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Improvisation: Students Driving the Consultation

It is interesting what a schedule does to me. How seeing time slots next to my name colored grey instills a kind of confidence boost (whether it occurs out of hope or optimism I am still too confused to differentiate). The difference, to a greater extent, however, is having actual consultations with peers. Even the dynamics of class has changed because of it with the addition of personal experience to our learning process. It is always an interesting step to move from the 2-D world of helpful manuals and essays to “real life,” moving from discussing the possibilities of improvisation to a place that demands it for survival.

I think now of a consultation I had a few days ago (how weird to say that!). A writer came in with a Health Science assignment, an opinion piece about whether health care is a commodity or a right. When I initially asked him what it was that we were going to work on, he made a statement I have come to recognize, “Editing and stuff.” I asked if there was anything specific he was concerned about, any parts of the paper he wanted to focus on, but he said he didn’t. As we read the paper together, I began to notice more issues with content, getting across to the reader what he really wanted to say, than with surface-level errors. Honestly, in my own mind, I was prioritizing what we discussed yesterday in class, those “global” issues as I read further through the paper. I felt this the perfect moment for a little improv, steering from our original agenda towards a more content-based concern. When we finished reading the essay, I approached the writer with my idea. I let him know about the things I was experiencing as a reader with some of the content and word choice. It was then that my improv went mildly astray as he delicately replied, “Well, it’s due tomorrow and really just want to make sure my grammar is right.” Although I felt grammar didn’t matter as much as what the writer was actually saying, the writer had shut the door to any other suggestions.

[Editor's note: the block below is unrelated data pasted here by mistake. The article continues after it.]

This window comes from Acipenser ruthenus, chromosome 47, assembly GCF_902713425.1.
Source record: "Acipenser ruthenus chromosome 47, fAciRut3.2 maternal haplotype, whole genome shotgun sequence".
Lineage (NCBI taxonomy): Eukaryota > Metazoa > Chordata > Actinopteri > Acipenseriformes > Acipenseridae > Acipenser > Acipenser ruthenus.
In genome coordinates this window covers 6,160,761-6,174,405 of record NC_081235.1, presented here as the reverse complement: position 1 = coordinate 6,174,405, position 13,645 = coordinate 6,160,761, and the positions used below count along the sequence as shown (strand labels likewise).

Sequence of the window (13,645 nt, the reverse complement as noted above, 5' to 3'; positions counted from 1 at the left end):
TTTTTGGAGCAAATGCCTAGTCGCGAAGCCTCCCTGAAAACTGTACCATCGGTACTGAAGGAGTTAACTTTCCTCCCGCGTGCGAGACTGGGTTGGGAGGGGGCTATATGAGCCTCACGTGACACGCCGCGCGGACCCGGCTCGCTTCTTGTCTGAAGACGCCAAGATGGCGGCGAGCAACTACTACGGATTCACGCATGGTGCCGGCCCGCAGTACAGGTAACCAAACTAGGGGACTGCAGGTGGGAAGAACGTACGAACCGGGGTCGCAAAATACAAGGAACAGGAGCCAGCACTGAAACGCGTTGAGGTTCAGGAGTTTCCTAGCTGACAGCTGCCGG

I was tempted at the end of the session to think the collaboration unsuccessful, but the writer left the consultation with exactly what he wanted, surface-level errors addressed. He was happy.

Our consultations, becoming even clearer to me now, are student led, they drive what we do for them. They don’t have to follow our suggestions or change preconceived notions about what constitutes a successful paper. For the writer, grammar was what was most important to him, so that’s where we were driven to focus. This certainly has not discouraged me from improvising or attempting to change course in the process of collaboration, but has made me more aware of the need to adjust my own expectations and priorities in light of the writer I am working with.

Comments

  1. I remember one girl who came with with a paper already graded. The Professor had his students come into the WC to get help with learning why he made the corrections he did. This girl's paper was covered in red pen. I thought it was bleeding. After we went over her basic questions ("Colon, or semi-colon?") I asked if she wanted to go over those red comments the professor made in the margin because we still had a half-hour left. "No," she said. "I'm an English major, I don't need help."

    ...


    Whatever. At that point you just have to shrug your shoulders and figure they'll either learn their lesson...or not.

    ReplyDelete

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